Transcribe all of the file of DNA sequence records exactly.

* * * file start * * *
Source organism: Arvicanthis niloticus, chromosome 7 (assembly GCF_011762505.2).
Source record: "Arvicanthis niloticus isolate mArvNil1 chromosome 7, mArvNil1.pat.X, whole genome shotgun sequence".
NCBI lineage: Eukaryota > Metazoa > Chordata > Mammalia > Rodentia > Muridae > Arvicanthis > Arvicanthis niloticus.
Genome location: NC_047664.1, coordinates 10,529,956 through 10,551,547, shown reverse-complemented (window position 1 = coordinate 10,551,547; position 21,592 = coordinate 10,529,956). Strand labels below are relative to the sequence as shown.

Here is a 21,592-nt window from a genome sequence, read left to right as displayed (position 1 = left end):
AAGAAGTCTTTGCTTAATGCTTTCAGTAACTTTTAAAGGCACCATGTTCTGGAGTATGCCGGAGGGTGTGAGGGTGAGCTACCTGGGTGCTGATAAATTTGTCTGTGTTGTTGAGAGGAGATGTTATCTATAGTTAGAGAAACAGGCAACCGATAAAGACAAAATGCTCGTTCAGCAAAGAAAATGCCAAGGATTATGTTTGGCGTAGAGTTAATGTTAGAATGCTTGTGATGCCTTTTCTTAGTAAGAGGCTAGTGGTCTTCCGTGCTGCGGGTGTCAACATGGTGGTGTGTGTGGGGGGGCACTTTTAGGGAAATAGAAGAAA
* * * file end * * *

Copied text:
Source organism: Arvicanthis niloticus, chromosome 7 (assembly GCF_011762505.2).
Source record: "Arvicanthis niloticus isolate mArvNil1 chromosome 7, mArvNil1.pat.X, whole genome shotgun sequence".
NCBI lineage: Eukaryota > Metazoa > Chordata > Mammalia > Rodentia > Muridae > Arvicanthis > Arvicanthis niloticus.
Genome location: NC_047664.1, coordinates 10,529,956 through 10,551,547, shown reverse-complemented (window position 1 = coordinate 10,551,547; position 21,592 = coordinate 10,529,956). Strand labels below are relative to the sequence as shown.

Here is a 21,592-nt window from a genome sequence, read left to right as displayed (position 1 = left end):
AAGAAGTCTTTGCTTAATGCTTTCAGTAACTTTTAAAGGCACCATGTTCTGGAGTATGCCGGAGGGTGTGAGGGTGAGCTACCTGGGTGCTGATAAATTTGTCTGTGTTGTTGAGAGGAGATGTTATCTATAGTTAGAGAAACAGGCAACCGATAAAGACAAAATGCTCGTTCAGCAAAGAAAATGCCAAGGATTATGTTTGGCGTAGAGTTAATGTTAGAATGCTTGTGATGCCTTTTCTTAGTAAGAGGCTAGTGGTCTTCCGTGCTGCGGGTGTCAACATGGTGGTGTGTGTGGGGGGGCACTTTTAGGGAAATAGAAGAAA